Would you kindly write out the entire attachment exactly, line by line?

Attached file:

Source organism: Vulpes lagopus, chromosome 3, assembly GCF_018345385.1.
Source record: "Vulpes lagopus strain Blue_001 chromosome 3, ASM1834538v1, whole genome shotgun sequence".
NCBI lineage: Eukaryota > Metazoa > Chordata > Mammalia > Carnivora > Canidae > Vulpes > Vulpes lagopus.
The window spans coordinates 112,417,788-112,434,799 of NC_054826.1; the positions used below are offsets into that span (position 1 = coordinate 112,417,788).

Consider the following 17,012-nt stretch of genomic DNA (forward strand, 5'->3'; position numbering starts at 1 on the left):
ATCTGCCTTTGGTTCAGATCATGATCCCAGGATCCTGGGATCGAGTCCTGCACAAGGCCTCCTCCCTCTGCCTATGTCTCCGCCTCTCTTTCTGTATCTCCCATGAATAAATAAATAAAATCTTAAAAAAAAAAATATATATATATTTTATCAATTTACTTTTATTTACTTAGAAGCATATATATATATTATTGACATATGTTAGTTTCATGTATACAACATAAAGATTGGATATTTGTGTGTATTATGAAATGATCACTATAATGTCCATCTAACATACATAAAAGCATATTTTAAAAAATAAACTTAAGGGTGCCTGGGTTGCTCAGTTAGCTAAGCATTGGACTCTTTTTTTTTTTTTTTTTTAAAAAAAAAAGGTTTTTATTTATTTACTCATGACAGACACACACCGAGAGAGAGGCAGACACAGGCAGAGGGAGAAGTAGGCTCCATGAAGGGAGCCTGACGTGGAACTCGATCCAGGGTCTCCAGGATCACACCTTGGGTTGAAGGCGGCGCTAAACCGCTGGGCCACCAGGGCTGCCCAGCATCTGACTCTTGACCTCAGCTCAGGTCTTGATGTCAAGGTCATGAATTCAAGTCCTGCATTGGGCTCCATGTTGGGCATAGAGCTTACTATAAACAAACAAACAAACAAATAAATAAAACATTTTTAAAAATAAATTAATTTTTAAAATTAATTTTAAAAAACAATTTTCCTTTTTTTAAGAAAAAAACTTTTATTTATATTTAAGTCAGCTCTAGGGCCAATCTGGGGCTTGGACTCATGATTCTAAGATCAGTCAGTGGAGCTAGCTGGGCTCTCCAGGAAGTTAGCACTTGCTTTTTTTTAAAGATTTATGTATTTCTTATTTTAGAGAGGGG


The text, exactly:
Source organism: Vulpes lagopus, chromosome 3, assembly GCF_018345385.1.
Source record: "Vulpes lagopus strain Blue_001 chromosome 3, ASM1834538v1, whole genome shotgun sequence".
NCBI lineage: Eukaryota > Metazoa > Chordata > Mammalia > Carnivora > Canidae > Vulpes > Vulpes lagopus.
The window spans coordinates 112,417,788-112,434,799 of NC_054826.1; the positions used below are offsets into that span (position 1 = coordinate 112,417,788).

Consider the following 17,012-nt stretch of genomic DNA (forward strand, 5'->3'; position numbering starts at 1 on the left):
ATCTGCCTTTGGTTCAGATCATGATCCCAGGATCCTGGGATCGAGTCCTGCACAAGGCCTCCTCCCTCTGCCTATGTCTCCGCCTCTCTTTCTGTATCTCCCATGAATAAATAAATAAAATCTTAAAAAAAAAAATATATATATATTTTATCAATTTACTTTTATTTACTTAGAAGCATATATATATATTATTGACATATGTTAGTTTCATGTATACAACATAAAGATTGGATATTTGTGTGTATTATGAAATGATCACTATAATGTCCATCTAACATACATAAAAGCATATTTTAAAAAATAAACTTAAGGGTGCCTGGGTTGCTCAGTTAGCTAAGCATTGGACTCTTTTTTTTTTTTTTTTTTAAAAAAAAAAGGTTTTTATTTATTTACTCATGACAGACACACACCGAGAGAGAGGCAGACACAGGCAGAGGGAGAAGTAGGCTCCATGAAGGGAGCCTGACGTGGAACTCGATCCAGGGTCTCCAGGATCACACCTTGGGTTGAAGGCGGCGCTAAACCGCTGGGCCACCAGGGCTGCCCAGCATCTGACTCTTGACCTCAGCTCAGGTCTTGATGTCAAGGTCATGAATTCAAGTCCTGCATTGGGCTCCATGTTGGGCATAGAGCTTACTATAAACAAACAAACAAACAAATAAATAAAACATTTTTAAAAATAAATTAATTTTTAAAATTAATTTTAAAAAACAATTTTCCTTTTTTTAAGAAAAAAACTTTTATTTATATTTAAGTCAGCTCTAGGGCCAATCTGGGGCTTGGACTCATGATTCTAAGATCAGTCAGTGGAGCTAGCTGGGCTCTCCAGGAAGTTAGCACTTGCTTTTTTTTAAAGATTTATGTATTTCTTATTTTAGAGAGGGG